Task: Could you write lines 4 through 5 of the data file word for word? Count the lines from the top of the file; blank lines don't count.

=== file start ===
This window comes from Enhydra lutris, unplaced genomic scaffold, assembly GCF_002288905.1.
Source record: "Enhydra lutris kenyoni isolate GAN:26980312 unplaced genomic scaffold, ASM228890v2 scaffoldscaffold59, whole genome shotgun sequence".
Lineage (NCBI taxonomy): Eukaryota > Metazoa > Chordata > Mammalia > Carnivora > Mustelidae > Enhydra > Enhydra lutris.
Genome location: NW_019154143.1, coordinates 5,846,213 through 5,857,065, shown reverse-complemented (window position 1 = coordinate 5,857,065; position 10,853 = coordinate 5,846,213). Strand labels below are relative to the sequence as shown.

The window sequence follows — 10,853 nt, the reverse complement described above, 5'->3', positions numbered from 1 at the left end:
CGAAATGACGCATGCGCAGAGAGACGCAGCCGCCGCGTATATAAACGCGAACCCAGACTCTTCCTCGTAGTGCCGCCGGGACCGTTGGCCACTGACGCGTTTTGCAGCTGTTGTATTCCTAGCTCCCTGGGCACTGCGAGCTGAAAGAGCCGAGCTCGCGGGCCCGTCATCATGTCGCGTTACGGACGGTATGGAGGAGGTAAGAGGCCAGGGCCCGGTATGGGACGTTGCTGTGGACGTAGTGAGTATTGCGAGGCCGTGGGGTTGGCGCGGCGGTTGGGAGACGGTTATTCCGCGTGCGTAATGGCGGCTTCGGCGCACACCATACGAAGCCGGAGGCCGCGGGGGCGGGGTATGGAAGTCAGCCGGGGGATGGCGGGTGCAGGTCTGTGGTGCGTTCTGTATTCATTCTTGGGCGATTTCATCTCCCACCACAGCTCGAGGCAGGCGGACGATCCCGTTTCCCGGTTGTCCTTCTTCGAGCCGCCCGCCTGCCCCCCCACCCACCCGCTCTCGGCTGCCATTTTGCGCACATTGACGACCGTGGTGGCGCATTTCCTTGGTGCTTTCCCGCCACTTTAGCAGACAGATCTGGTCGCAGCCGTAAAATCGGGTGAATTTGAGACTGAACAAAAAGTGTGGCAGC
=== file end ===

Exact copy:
Genome location: NW_019154143.1, coordinates 5,846,213 through 5,857,065, shown reverse-complemented (window position 1 = coordinate 5,857,065; position 10,853 = coordinate 5,846,213). Strand labels below are relative to the sequence as shown.

The window sequence follows — 10,853 nt, the reverse complement described above, 5'->3', positions numbered from 1 at the left end: